Sculpture’s Narrative Altered by Photography
Photography of Sculpture, 1839 to Today
A survey into the representation of sculpture and how photography has played a vital role in capturing the image.
The year 1839 marked a progressive shift in the very definition of what an image was or could be conceived to be. Almost simultaneously two very different men, one working in France and the other active in England, invented two photographic processes that have forever altered our idea of how an object, a scene, or a person can be visually represented. Louis-Jacques-Mandé Daguerre and Henry Fox Talbot, through their experiments with chemicals and light, respectively created the daguerreotype and the negative/positive process. Neither could have imagined the influence that their inventions would have on future generations of artists, let alone on the world as a whole. As a subject sculpture was an ideal starting point for early photographers – its very inertness allowing for prolonged exposure times and denigrating the very transient nature of the human subject.
The Original Copy: Photography of Sculpture, 1839 to Today, opening this August at the Museum of Modern Art, New York City, examines the way that the photograph has been used to document sculpture in all its forms, from Auguste Rodin’s The Kiss to one of Barbara Kruger’s layered photographs, such as Untitled (Your Gaze Hits the Side of My Face). The exhibition, which brings together over 100 works, illustrates the way our ideas of what a sculpture is, have been altered by the photograph. Sculpture has gone through an art historical revival via the photographic process and, simultaneously, the paradigms of what constitutes a sculpture have shifted, allowing for the performing body, the architectural structures of cities, and even the detritus left on the floor, to be included within these rapidly disappearing boundaries.
The Original Copy is thematically arranged around ten central concepts, of which the inanimate, immobile sculpture as photographed is but one aspect. Roxana Marcoci, curator of the exhibition, has brought together a diverse range of artists – some who we would identify solely as photographers or sculptors, and others who bridge the gap between the two artistic mediums, evading the boundaries of categorisation. Cyprien Gaillard, Horst P. Horst, and Bruce Nauman, are just a few of the artists selected to illustrate this. Starting from a historical viewpoint, with photographers who chose as their subject actual classical sculptures, and progressively moving onto nature, society, the body, and the gaze, and how they intersect with the camera, The Original Copy showcases the quest for a new idea of the authentic copy.
The exhibition begins with the preservation of the subject through its photographic copy. This is an enviable element of photography and one that appealed to early photographers, such as Charles Negré (1820-1880) and Henri le Secq (1818-1882). Negré and le Secq photographed France as it existed and was identified through its many cathedrals, monuments, sculptures, and society. Perhaps most famously, they documented the sculptural elements of Chartres Cathedral – the door jambs, the tympanum, the buttresses – examining the cathedral not just as an architectural edifice, but as a work of art. Though working almost 100 years later, the viewer can see that same quality in the work of contemporary Swiss duo, Fischli/Weiss, whose sculptural works are photographed with a solemnity reminiscent of Negre and le Secq. Utilising light, angles, and the crop, these artists force the viewer to look at objects, whether it be a sculpture of a saint, or of two chairs precariously balanced upon one another, from an entirely different approach.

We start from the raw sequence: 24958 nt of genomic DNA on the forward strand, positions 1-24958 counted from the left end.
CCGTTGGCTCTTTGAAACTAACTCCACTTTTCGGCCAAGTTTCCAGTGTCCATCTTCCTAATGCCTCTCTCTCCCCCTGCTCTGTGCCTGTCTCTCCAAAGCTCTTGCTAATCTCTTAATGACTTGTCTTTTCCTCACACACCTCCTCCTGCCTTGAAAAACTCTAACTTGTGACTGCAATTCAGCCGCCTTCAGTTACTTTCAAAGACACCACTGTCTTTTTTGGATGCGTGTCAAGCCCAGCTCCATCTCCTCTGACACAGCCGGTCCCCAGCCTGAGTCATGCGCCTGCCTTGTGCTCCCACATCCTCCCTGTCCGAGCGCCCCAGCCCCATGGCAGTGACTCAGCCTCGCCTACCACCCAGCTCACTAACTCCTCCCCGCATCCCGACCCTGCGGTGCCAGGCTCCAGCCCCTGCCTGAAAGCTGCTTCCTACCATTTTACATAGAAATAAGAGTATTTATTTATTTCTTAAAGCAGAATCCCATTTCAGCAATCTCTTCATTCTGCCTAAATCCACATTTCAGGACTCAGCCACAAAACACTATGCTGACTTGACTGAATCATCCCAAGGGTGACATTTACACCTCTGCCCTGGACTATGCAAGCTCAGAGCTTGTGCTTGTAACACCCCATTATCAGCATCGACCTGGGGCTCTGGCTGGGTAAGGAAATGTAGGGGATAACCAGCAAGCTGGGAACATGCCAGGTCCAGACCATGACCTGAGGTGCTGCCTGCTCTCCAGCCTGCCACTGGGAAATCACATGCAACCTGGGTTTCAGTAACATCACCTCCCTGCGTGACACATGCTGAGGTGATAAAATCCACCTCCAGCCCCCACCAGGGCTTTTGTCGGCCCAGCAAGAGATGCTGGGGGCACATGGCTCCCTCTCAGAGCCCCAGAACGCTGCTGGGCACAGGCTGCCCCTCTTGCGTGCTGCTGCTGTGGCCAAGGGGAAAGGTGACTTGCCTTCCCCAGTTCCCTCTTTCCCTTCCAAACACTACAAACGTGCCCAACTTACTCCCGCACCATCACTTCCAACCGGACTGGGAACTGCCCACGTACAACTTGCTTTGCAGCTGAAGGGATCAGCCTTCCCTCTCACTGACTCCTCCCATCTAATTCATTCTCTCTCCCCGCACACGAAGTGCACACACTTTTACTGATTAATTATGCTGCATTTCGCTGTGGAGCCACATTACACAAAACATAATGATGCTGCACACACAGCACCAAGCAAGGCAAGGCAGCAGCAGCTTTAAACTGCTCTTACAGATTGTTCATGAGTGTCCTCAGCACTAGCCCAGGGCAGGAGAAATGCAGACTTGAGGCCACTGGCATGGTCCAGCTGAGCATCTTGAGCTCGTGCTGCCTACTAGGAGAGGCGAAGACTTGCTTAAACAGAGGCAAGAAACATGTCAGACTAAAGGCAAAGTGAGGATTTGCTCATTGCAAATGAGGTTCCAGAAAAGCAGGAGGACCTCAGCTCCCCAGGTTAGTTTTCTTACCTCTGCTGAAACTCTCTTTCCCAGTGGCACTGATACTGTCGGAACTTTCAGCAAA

For the sculptor, Constantin Brancusi (1876-1957), the photograph was not just a method of preserving his work, but a necessity of survival. Brancusi moved to Paris from Bucharest in 1904 and, as a relatively unknown artist without an art dealer, photographs became the easiest way of getting his work known. From an early period he refused to allow anyone else to photograph his work and, on his death, left behind over 560 negatives and 1,000 photographs. His interest lay not just in the photographic image, but in its ability to capture the different juxtapositions achieved through the careful, but often sporadic, sculptural arrangements he achieved in his studio. Staged studio works such as View of the Studio: Maiastra, Princess X, an Endless Column, and Sleeping Muse II (before 1917), demonstrate his talent as an object-based sculptor as well as a performative artist. His sculptures invade the studio space, creating an entirely new body of work.
Marcel Duchamp (1887-1968), working almost concurrently with Brancusi, abandoned the art historical view of what constituted “art” and, like Brancusi, began to produce a new body of work – that of “Readymades”. Duchamp took ordinary, mundane objects – chosen for their form and availability rather than their rarity – and through their recontextualisation within the gallery negated that quality of mass production. A white ceramic urinal fixed to a wall signed “R. Mutt” became a sculpture of a fountain, the context of placement and exhibition, determining its value as an art object. Duchamp stated, with reference to his pseudonym “R. Mutt”: “He took an ordinary article of life, placed it so that its useful significance disappeared under the new title and point of view – created a new thought for that object.” This is one of the main underlying themes of the exhibition; all the artists selected have, through various processes and engagements, created a new thought for an object. The traditional idea of what constitutes a “sculpture” is void, with artists such as Duchamp and Robert Smithson literally moving the outside world into the art historical rhetoric of language.